By DAVE SKRETTA
AP Sports Editor
TULSA, Okla. (AP) – Joaquin Niemann spent his youth growing up in Chile trying to follow in the footsteps of Mito Pereira, who didn’t exactly make it easy as he went on to win prestigious amateur golf events in the United States and Scotland. and intermediate points.
Niemann certainly did a good job following Pereira’s path in the opening round of the PGA Championship.
Two of a record six Latin American players on the court, Neimann and Pereira each shot under-70 rounds at Southern Hills, leaving them just three shots behind leader Rory McIlroy going into Friday’s second round .
“I remember when I was probably 12, 13, and he was probably a few years older, and he would win everything in Chile,” Niemann recalled. “He would come to the United States and play the World Juniors, and I think he won that too. For me and all my friends that we grew up with playing together, seeing Mito, it was like, ‘ Oh, there’s Mito.’ He was impressive.
Pereira walked away from the game for a while before coming back to it, and now he’s playing better than ever. He had four birdies in his round Thursday, including three on five holes at the back.
“It’s nice to see on the front page two Chilean flags,” Niemann said, “and a Mexican flag too.”
Niemann may not believe it, but Pereira admitted on Thursday that he always knew who was chasing him growing up.
“Yes, I think it was mutual. We both kept feeding each other,” he said of Niemann. “Obviously he got there first. I went pro first, went to Latin America first, Korn Ferry (tours), so it was like we were all trying to feed each other. And then when he got here and played amazing golf, you see how close he is to getting here.
There is a rich history of Latin American players in professional golf, but few have competed in major championships. And only two, both Argentinians, have won: Roberto De Vicenzo by two strokes over Jack Nicklaus at the 1967 British Open in Hoylake, and Angel Cabrera, who won the US Open in 2007 and the Masters two years later. late.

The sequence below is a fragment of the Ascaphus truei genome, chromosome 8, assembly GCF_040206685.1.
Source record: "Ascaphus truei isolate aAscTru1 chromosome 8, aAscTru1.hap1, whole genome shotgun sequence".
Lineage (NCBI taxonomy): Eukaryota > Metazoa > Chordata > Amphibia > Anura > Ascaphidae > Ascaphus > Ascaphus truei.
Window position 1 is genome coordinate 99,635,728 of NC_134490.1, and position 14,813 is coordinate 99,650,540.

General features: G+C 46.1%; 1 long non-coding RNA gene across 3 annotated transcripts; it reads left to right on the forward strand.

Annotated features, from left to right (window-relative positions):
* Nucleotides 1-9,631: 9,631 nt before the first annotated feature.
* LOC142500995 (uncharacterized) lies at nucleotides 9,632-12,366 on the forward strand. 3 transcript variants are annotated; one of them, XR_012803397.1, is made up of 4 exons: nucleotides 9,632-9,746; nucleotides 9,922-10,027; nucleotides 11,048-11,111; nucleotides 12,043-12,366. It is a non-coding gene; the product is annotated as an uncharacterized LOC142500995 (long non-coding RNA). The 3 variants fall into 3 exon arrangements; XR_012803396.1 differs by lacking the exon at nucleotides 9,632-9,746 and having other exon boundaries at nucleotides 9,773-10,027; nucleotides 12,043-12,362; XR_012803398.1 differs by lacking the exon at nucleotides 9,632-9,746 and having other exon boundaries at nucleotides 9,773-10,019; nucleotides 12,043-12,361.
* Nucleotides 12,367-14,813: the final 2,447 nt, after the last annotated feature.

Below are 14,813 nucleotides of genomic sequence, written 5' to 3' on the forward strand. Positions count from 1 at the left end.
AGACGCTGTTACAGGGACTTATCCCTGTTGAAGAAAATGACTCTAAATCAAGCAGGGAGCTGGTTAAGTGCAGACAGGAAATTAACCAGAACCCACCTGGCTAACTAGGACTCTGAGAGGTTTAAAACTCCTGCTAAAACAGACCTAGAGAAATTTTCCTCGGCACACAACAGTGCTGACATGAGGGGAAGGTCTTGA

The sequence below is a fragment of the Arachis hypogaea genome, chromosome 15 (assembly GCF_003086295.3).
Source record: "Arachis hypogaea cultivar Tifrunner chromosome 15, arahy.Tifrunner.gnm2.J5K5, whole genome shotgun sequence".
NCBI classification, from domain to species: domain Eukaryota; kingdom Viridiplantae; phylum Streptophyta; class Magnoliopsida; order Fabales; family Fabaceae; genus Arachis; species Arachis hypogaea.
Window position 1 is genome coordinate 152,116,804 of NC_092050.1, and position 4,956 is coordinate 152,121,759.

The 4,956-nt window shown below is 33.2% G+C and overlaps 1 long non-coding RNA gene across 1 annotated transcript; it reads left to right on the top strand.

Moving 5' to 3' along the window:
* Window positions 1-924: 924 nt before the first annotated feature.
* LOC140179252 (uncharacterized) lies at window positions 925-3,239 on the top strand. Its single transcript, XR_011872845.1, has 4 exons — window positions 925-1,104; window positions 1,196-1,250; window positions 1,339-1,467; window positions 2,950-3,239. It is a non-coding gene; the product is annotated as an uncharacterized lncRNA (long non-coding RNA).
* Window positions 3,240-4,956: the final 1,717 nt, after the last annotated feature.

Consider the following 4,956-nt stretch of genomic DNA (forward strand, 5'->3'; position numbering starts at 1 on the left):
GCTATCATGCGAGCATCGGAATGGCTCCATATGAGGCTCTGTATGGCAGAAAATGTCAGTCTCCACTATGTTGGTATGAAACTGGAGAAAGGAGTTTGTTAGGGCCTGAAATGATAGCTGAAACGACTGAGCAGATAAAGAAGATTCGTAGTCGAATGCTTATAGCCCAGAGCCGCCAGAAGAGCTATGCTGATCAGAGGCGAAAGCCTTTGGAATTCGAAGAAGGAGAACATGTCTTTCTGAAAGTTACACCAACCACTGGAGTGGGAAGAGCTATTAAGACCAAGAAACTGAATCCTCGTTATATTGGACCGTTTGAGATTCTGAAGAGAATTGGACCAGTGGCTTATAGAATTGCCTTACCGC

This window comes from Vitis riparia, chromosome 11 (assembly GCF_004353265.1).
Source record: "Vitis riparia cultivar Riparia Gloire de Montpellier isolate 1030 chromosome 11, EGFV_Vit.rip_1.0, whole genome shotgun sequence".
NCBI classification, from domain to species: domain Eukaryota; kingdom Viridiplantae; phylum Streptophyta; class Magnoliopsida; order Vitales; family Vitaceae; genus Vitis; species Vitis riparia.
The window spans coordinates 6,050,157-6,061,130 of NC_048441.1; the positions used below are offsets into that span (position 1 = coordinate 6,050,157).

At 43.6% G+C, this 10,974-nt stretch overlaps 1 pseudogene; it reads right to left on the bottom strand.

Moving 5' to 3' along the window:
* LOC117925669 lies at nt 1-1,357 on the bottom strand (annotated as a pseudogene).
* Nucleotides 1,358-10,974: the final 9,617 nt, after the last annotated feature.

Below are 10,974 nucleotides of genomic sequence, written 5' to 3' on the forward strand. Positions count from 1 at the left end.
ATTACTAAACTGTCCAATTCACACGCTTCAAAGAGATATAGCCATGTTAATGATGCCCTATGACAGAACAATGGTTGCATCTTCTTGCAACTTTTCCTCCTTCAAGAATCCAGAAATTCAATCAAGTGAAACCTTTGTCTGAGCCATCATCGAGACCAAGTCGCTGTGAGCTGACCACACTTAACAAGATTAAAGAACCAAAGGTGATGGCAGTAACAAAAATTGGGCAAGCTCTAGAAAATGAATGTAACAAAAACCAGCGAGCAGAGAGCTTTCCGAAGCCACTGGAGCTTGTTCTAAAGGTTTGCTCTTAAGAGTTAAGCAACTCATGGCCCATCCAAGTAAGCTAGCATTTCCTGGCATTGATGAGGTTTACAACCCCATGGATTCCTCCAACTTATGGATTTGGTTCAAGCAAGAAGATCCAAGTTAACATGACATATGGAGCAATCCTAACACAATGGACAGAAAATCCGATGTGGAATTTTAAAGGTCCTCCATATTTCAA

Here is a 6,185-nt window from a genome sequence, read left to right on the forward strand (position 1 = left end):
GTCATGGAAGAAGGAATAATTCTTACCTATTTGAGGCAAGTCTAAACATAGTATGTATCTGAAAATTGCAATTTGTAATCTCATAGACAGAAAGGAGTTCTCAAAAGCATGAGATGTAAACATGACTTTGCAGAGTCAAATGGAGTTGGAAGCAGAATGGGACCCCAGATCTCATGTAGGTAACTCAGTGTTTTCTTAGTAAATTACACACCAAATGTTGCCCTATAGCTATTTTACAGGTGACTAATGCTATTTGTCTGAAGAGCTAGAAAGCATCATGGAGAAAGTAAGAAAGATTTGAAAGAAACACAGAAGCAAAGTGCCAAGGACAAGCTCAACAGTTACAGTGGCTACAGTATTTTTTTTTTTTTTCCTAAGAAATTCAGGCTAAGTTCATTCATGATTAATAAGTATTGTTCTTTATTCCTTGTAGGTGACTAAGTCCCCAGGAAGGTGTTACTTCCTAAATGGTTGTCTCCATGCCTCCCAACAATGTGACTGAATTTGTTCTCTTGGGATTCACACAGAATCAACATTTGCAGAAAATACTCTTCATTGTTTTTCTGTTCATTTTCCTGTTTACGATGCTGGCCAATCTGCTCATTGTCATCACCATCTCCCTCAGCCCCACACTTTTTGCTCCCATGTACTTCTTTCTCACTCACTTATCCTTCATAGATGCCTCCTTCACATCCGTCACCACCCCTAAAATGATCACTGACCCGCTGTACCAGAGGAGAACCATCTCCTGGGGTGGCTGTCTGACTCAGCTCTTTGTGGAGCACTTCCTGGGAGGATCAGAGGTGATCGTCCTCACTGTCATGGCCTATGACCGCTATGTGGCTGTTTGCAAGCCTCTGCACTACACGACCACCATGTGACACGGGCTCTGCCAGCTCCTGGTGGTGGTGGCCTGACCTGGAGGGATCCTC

Still, the latest crop could soon become a force in the game’s biggest events.
As of this weekend, in fact.
Mexico’s Abraham Ancer, who made the cut in all four majors and tied for eighth on the PGA last year, also got off to a strong start with 67 on Thursday. That left him tied for fourth behind McIlroy, Will Zalatoris and Tom Hoge.
“I felt like I played really, really well for maybe a round of 5 under,” Ancer said, “but I’ll never ask for too much after that. I know it’s a golf course difficult and that it can go the other way quickly.
This was the case for his compatriot Carlos Ortiz, who opened with 79. But otherwise, all the Latin Americans did well.
Colombia’s Sebastian Munoz opened with 74, as did Tiger Woods, and Venezuela’s Jhonattan Vegas shot 73, leaving the two ahead of PGA Tour Player of the Year Patrick Cantlay and four-time major winner Brooks Koepka.
“We are basically a team,” Pereira said of the Latin American contingent. “We are from another part of the world, so we come here and support each other. Sometimes try to share accommodation. So we have a very good relationship.
Ancer has won a World Golf Championship event, Vegas is a three-time winner on tour, and Ortiz and Munoz also have victories under their belts. Niemann is perhaps the hottest of them all, winning the Genesis Invitational at Riviera in February and making the cut at the Masters to go along with his 2019 title at the Greenbrier.
“Definitely, golf in Latin America is picking up steam,” he said. “I think everyone in South America is on the same page. I think everyone, all the young players who see us here playing on TV every week, I think that motivates a lot of young people.
“We didn’t have that in Chile back then,” Niemann said. “We never see a Chilean professional playing in Chile. Obviously we have Camilo (Villegas), Jhonny from Latin America, but now I think having players from all over the continent in South America is really good for golf in our region.
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